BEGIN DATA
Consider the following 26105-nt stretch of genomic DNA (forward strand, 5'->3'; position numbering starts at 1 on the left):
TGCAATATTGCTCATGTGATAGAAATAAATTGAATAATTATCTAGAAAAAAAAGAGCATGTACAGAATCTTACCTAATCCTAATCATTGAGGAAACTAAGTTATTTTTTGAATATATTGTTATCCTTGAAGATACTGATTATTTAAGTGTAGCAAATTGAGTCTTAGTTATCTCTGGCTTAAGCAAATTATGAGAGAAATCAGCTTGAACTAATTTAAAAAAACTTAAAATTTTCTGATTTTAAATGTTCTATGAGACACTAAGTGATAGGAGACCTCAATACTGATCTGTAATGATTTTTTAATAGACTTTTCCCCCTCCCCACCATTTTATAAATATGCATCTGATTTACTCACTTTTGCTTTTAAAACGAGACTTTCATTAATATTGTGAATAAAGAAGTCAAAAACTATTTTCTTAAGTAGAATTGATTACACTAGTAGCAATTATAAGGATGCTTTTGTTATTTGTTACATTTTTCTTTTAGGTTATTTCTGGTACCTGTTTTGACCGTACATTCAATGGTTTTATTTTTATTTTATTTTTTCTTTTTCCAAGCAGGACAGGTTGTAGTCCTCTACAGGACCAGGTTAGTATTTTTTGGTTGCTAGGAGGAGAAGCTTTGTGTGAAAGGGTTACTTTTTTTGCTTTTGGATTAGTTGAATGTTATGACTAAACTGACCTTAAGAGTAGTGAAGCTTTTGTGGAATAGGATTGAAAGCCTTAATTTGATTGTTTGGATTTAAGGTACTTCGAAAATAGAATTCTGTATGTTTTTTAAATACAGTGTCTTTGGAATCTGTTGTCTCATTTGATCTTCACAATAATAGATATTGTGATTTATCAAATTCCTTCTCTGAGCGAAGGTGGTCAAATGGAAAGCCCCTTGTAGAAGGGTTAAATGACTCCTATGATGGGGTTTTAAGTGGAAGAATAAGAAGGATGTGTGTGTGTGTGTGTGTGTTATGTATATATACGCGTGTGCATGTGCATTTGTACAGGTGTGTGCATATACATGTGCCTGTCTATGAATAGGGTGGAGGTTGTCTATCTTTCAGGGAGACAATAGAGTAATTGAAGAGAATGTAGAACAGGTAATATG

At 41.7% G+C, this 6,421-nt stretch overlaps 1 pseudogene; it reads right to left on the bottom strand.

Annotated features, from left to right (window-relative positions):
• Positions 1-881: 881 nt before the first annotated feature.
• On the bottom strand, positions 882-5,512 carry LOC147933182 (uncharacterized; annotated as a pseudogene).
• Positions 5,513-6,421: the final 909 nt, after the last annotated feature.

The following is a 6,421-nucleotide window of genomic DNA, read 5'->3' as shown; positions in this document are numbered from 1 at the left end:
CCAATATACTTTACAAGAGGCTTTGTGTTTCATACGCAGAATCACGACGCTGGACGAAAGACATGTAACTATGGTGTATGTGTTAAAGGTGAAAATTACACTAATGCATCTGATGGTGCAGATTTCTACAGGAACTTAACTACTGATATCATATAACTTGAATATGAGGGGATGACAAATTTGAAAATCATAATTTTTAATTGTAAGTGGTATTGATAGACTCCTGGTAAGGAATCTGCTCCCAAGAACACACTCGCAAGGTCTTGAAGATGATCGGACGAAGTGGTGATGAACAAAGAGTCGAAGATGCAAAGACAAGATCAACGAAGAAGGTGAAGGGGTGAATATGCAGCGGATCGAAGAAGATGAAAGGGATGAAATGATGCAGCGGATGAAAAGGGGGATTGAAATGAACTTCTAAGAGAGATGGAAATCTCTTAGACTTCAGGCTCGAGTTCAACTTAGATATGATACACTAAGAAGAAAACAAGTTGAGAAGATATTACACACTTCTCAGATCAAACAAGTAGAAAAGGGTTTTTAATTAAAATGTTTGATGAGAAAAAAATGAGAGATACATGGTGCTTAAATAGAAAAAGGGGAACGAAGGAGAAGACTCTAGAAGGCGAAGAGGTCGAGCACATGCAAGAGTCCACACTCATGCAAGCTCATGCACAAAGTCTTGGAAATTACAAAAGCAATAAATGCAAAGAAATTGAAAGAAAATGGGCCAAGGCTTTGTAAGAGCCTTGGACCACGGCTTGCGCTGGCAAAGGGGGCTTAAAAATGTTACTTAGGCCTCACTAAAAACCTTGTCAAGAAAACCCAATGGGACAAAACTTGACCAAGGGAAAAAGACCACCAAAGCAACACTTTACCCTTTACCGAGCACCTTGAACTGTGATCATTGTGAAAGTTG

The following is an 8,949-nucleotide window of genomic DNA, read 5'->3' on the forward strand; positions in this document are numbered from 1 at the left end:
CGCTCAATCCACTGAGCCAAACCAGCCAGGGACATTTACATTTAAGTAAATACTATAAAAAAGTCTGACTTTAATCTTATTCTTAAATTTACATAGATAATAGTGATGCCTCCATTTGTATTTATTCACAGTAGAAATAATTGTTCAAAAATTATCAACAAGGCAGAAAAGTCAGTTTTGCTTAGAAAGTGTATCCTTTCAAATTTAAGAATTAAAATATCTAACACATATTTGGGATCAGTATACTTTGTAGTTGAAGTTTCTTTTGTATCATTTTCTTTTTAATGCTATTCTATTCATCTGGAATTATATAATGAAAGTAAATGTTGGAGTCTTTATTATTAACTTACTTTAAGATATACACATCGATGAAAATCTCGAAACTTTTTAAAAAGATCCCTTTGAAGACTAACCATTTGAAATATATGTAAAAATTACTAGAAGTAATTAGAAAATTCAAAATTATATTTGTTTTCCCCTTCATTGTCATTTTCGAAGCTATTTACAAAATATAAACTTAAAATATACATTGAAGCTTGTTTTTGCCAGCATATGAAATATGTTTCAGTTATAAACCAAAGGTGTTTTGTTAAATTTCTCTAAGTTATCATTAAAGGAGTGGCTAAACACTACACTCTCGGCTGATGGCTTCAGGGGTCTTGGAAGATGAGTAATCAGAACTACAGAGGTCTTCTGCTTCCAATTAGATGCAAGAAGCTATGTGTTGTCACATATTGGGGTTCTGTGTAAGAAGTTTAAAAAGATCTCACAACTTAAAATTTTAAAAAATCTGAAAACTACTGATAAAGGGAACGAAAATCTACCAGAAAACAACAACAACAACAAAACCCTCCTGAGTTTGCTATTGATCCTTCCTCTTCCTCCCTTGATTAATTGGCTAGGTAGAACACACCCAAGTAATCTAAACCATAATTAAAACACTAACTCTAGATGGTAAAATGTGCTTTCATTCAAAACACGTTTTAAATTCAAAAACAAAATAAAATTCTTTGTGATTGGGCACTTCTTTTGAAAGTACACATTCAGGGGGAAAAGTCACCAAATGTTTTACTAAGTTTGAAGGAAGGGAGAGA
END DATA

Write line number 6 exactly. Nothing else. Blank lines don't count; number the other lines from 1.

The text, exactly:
• On the bottom strand, positions 882-5,512 carry LOC147933182 (uncharacterized; annotated as a pseudogene).